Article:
I visit you tonight as a neighbour as a tenant as a spirit as a plaintiff as an ending to keep silent our agreement as the stairs drift in the night’s breeze I climb through feelings you will never have and bring you never-will-bes as your coils slacken round your end-night thoughts.

 

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Primigravida

Ruth Goldsmith (October)

My son arrived before his time.

The nurse finishes hooking up the feeding tube, slender white fingers touching reddened skin. She looks down at my son. My tiny, fragile son. 

“He’s got an old soul, this one,” she says. I nod, smile back, though I don’t know why. Words stopped meaning much a few days ago.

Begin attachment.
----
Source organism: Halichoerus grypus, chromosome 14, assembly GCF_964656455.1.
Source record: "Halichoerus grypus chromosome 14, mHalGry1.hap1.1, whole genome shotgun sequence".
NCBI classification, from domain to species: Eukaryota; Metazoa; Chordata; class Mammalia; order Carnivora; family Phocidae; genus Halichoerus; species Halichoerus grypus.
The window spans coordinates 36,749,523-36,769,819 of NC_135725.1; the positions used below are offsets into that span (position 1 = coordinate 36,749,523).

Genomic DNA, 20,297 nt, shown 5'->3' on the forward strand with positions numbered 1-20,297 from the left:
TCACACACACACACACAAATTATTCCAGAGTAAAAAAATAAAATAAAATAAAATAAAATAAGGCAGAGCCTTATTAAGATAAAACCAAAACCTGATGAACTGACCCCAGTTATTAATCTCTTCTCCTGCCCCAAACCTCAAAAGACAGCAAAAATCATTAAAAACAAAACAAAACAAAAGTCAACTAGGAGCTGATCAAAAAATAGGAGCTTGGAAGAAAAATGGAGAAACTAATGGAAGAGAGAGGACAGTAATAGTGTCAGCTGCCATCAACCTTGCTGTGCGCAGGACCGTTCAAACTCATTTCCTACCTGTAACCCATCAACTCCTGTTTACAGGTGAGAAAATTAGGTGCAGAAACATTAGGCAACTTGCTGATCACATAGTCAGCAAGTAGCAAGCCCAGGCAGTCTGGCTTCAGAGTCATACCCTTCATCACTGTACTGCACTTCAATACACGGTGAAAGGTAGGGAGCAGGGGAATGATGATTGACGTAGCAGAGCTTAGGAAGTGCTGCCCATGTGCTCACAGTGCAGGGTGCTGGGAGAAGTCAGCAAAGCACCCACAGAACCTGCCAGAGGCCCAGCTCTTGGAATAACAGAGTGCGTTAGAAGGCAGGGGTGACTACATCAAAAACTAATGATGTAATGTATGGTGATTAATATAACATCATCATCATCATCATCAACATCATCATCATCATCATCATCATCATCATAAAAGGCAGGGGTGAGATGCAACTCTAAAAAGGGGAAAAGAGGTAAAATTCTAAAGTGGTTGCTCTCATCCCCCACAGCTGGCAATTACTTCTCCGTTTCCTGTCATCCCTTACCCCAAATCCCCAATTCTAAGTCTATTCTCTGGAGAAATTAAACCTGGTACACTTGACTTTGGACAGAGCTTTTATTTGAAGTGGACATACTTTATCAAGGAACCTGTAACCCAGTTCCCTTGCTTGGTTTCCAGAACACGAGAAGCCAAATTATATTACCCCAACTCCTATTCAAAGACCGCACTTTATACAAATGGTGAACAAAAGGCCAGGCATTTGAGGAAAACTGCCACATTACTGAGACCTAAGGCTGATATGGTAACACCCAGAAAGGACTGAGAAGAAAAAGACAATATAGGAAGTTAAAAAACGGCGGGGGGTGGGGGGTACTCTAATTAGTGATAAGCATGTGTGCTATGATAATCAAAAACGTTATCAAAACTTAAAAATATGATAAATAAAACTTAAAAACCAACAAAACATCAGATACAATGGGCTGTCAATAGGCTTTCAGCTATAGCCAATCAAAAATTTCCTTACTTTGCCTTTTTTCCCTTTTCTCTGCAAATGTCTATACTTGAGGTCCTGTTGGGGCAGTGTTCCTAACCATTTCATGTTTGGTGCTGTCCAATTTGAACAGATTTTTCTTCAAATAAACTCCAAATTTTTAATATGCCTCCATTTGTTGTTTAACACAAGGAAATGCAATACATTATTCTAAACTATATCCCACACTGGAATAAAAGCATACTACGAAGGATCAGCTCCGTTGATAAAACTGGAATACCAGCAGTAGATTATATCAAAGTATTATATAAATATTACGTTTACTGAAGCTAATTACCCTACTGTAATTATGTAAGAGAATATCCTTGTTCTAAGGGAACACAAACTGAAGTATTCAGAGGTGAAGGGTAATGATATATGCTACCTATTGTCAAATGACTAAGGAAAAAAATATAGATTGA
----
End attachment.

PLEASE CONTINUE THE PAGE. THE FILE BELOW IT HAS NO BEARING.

She rests her hand lightly on my shoulder before walking to the next incubator. I watch her move in rhythm with the beeps and sighs of the plastic and metal and electricity that keep him breathing, in and out. In and out. Keep breathing, in and out. 

I go back to stroking his head with my thumb, willing him to feel me here, loving him. 

My phone says it’s Thursday; 3.17am. My son’s been in the world for 219 hours and 43 minutes. There wasn’t much warning; a backache. Not unusual for six months gone. And then… And then. 

They keep saying I should go home and sleep. How could I leave him alone in this box? What if he needed me? I doze in the chair. When Pete comes back in the mornings, I take a shower. It’s only round the corner, the shower. I’ll not go far away. 

220 hours, 4 minutes.

The only words that mean anything now are the doctor’s words. 

When he says, good prognosis. Healthy. Strong.

When he says, your son arrived before his time, but these days, he says, we can make that time back.